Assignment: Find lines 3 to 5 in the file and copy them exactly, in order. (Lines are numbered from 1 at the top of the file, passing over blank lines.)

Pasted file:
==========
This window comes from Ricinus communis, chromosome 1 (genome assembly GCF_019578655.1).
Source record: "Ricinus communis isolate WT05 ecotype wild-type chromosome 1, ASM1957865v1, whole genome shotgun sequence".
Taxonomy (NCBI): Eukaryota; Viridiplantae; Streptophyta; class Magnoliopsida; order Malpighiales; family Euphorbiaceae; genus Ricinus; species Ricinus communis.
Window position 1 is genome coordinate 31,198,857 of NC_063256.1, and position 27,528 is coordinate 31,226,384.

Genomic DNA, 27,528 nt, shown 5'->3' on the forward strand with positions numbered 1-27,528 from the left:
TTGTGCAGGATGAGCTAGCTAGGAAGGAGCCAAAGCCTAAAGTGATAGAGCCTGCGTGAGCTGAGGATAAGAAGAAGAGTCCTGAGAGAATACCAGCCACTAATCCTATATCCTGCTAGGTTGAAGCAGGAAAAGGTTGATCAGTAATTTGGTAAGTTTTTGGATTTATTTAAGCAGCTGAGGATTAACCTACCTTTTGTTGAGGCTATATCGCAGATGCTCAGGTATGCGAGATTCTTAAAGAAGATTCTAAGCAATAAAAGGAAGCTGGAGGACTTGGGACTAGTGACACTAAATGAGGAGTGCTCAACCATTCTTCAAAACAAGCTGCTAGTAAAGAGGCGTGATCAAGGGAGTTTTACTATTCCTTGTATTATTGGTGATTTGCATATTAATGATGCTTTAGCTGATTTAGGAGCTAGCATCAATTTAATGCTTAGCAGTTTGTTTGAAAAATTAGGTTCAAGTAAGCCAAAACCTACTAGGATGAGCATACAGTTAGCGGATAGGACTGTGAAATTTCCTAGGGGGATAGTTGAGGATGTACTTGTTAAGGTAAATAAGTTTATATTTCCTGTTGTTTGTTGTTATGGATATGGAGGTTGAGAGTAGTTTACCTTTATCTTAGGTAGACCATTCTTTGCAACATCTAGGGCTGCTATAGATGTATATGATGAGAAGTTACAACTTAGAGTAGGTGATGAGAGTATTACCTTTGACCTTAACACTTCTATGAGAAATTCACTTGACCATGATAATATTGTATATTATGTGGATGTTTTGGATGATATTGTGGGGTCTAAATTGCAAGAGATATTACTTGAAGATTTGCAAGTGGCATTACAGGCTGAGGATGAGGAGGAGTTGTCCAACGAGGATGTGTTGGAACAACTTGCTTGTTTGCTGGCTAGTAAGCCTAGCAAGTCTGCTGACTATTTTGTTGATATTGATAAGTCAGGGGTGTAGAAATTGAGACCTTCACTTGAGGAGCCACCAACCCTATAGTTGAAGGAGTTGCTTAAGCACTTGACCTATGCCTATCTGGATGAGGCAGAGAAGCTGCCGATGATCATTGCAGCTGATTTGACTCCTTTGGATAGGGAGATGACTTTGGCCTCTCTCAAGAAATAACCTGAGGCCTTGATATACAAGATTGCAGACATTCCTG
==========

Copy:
Taxonomy (NCBI): Eukaryota; Viridiplantae; Streptophyta; class Magnoliopsida; order Malpighiales; family Euphorbiaceae; genus Ricinus; species Ricinus communis.
Window position 1 is genome coordinate 31,198,857 of NC_063256.1, and position 27,528 is coordinate 31,226,384.

Genomic DNA, 27,528 nt, shown 5'->3' on the forward strand with positions numbered 1-27,528 from the left: